Infield prospect Corey Seager is in uniform for the game, wearing number 91. So are minor leaguers Ozzie Martinez (#87), OF Jeremy Hazelbaker (#89), OF Scott Schebler (#90 and OF Noel Cuevas (#92). Minor league right-handers Steve Edlefsen (#84) and Justin Souza (#88) will back up Kershaw, Javy Guerra and Red Patterson.
Here are the lineups for today’s game:
Not publicly, at least.
Here’s what I wrote on Oct. 31:
It’s reasonable to expect the Dodgers will enter the bidding for Wilson. Just don’t be surprised if a team desperate for a closer (Detroit? Cleveland? Arizona?) guarantees more money and more years to a pitcher who’s saved one game the past two seasons.
Well, Detroit appears to have entered and exited the picture. The Tigers are reportedly close to signing Joe Nathan to be their closer, in part because their Plan A didn’t work out:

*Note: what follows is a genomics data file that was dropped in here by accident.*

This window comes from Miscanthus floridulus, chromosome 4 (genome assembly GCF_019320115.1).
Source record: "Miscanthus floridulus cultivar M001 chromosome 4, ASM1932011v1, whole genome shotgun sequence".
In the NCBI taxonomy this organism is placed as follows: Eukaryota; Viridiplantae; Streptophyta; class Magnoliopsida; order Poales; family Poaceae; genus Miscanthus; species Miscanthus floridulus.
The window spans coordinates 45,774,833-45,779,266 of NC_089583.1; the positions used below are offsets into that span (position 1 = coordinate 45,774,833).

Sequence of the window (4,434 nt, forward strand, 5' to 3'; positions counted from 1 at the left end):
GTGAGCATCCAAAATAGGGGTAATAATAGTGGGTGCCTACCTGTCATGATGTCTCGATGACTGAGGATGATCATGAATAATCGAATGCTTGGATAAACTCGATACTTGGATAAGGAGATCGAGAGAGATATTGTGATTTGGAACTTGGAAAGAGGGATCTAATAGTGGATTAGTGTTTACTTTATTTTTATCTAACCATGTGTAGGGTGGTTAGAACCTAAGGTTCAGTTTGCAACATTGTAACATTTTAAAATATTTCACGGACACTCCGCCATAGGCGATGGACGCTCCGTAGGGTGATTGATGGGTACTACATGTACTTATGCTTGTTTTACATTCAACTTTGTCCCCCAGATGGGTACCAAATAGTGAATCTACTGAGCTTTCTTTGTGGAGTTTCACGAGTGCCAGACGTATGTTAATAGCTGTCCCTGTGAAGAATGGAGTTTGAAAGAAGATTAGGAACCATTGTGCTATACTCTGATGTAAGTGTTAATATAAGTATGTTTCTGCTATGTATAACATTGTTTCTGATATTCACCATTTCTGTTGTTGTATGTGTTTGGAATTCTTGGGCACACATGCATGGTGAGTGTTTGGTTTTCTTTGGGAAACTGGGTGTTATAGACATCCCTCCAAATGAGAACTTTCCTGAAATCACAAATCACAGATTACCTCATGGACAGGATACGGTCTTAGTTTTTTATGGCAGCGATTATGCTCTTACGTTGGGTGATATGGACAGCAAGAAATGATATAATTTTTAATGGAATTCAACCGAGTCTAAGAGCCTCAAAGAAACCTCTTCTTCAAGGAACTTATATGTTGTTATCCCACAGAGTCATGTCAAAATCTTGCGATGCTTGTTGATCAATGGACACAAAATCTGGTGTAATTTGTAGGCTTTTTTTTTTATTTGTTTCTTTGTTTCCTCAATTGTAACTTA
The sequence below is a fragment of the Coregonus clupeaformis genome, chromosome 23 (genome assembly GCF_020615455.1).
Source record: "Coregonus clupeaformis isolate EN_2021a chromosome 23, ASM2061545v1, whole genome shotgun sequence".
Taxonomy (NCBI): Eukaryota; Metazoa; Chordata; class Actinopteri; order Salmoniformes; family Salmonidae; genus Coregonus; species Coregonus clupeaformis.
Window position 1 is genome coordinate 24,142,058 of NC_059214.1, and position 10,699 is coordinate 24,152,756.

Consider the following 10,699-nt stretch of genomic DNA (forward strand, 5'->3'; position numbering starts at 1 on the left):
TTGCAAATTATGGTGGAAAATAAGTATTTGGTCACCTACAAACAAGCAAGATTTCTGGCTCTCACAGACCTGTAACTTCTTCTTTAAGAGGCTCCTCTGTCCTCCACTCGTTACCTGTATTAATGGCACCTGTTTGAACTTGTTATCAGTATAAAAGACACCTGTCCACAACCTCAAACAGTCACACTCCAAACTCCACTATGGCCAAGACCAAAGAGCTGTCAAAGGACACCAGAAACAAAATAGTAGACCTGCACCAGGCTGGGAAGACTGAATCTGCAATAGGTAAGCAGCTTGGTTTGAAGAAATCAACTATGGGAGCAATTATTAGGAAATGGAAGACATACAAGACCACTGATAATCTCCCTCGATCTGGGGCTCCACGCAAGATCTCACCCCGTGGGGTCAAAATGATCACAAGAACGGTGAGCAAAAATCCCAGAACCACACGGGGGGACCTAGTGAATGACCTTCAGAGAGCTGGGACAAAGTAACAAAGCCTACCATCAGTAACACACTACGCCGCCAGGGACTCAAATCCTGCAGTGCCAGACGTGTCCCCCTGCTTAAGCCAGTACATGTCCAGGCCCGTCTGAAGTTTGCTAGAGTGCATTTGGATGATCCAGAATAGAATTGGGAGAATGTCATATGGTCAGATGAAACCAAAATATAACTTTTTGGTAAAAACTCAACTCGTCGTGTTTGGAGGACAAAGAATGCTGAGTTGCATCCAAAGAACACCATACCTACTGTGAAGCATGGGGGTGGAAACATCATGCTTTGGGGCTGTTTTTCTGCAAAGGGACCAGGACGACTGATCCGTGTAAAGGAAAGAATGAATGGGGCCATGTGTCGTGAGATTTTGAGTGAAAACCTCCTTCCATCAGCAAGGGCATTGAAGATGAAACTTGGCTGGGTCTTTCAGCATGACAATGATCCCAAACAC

Negotiations with Brian Wilson and Co. were not getting anywhere. Nathan a Plan B (although Tigers won't say it). Not the Nathan of old.
— Lynn G. Henning (@Lynn_Henning) December 3, 2013
After the Dodgers declined to tender an offer to Ronald Belisario before last night’s 9 p.m. deadline, the need for a set-up man to Kenley Jansen became clear. And if Brian Wilson was keen on staying close to his Southern California home, why not Brian Wilson? He had a 0.66 earned-run average in 18 games after joining the Dodgers midway through the 2013 season, with his velocity increasing as the season progressed. He also threw six shutout innings in the playoffs.
Those stats would be nearly impossible to maintain in 2014, but he doesn’t appear to be regressing after undergoing Tommy John surgery in April 2012.
The closer market is settling quickly this off-season. If Wilson and Nathan leave the board, only Grant Balfour and Fernando Rodney would remain among free agents who closed full-time in 2013. Heath Bell and Jim Johnson have been traded in the last 24 hours.